The prosecutor has the power to control people’s lives in ways that most actors cannot. The prosecutor decides who to charge, with what, and when to charge them – and it takes a long and protracted legal process to undo that power.
As American University Law Professor Angela Davis put it, “Prosecutors are the most powerful officials in the criminal justice system. They decide whether criminal charges should be brought and what those charges should be, and they exercise almost boundless discretion in making those crucial decisions.
“Prosecutors alone decide whether to offer the defendant the option of pleading guilty to reduced charges. When one considers the fact that more than 95 percent of all criminal cases are resolved with guilty pleas, it is very clear that prosecutors control the criminal justice system through their charging and plea bargaining powers.”
When prosecutors run amuck and violate the Constitution, research repeatedly demonstrates that they are rarely sanctioned by the bar – let alone do they face legal or civil damages for their decisions over life, liberty and property.
So to argue that a deputy district attorney is not fair game for legitimate criticism is to misunderstand the entire nature of the criminal justice system. Indeed, a deputy DA is held accountable to no one other than his boss – which means that his conduct needs to be more scrutinized, not less, given the immense power that he ultimately yields.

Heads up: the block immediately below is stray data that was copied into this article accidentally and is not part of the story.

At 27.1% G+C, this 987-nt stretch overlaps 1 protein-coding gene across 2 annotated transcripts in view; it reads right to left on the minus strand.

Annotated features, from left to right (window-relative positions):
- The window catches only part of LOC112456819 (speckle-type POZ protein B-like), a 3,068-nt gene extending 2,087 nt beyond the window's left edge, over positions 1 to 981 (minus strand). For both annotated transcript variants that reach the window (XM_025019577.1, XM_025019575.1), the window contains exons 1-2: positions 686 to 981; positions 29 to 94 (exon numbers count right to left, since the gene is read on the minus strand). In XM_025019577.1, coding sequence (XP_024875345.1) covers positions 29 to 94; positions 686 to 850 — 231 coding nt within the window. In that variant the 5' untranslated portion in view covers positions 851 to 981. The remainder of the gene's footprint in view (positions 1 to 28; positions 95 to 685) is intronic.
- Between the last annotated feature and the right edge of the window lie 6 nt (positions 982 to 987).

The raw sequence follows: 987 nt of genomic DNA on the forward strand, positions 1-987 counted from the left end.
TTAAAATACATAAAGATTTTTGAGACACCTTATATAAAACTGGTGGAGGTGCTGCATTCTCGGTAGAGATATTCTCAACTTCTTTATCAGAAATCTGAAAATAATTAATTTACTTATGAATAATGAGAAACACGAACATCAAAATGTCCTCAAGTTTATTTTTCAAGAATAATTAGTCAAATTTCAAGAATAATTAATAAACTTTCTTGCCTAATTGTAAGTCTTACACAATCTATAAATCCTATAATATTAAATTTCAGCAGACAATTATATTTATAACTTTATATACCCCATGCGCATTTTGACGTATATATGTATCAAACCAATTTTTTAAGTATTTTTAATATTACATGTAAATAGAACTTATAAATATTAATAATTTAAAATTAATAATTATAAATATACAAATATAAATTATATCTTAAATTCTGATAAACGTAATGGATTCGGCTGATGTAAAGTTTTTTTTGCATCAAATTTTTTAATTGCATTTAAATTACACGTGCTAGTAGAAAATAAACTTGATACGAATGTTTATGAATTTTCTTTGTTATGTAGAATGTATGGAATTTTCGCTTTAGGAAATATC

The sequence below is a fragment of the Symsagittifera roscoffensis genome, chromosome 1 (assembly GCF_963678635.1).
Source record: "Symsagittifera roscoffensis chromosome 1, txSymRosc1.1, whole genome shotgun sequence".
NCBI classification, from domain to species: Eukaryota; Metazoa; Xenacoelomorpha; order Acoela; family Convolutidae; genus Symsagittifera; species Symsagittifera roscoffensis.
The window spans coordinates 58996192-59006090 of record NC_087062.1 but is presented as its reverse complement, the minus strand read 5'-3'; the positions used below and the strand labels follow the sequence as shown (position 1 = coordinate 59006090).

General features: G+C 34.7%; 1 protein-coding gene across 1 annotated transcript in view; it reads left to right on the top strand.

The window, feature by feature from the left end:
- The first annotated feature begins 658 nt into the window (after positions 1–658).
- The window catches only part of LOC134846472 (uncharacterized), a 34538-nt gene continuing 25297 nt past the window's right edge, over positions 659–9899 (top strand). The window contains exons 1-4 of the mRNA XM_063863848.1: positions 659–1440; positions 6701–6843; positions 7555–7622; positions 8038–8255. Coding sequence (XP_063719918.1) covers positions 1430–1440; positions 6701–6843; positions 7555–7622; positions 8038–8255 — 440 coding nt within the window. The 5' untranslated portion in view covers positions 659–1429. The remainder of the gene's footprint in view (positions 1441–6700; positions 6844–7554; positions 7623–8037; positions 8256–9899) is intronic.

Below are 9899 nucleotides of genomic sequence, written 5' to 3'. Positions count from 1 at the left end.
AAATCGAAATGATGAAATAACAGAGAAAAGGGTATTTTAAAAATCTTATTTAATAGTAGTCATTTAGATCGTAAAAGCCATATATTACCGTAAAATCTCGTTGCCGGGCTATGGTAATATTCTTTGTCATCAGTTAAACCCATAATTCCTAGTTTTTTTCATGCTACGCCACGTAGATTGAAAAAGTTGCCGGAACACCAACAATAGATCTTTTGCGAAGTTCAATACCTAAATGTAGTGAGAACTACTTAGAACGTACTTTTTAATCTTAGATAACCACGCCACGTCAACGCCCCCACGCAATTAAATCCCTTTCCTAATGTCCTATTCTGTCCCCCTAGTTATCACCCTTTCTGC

Angela Davis makes an equally important point: “Equally problematic is the fact that the charging and plea bargaining decisions are made behind closed doors, and prosecutors are not required to justify or explain these decisions to anyone.”
There is a lack of transparency in the system and that makes it incumbent upon the Vanguard and other organizations to report on what is really happening in the courts. We founded the Vanguard and the Court Watch Program for the very reason that the entire system lacks transparency and accountability.
Why focus on Mr. Couzens? We have been covering the courts for eight years – and he is the deputy DA that is most over-the-top, not only in his prosecutions, but in his demeanor and arguments. Don’t believe me? Ask defense attorneys that have to work with him a regular basis – and, yes, they will distinguish between prosecutors, many of whom they both like and respect even as they are adversaries.
While I understand Matt Rexroad’s argument that we need to hold Jeff Reisig accountable as the elected district attorney, the fact of the matter is that I believe, in the time we have been covering the court, he has played an active role in only two prosecutions.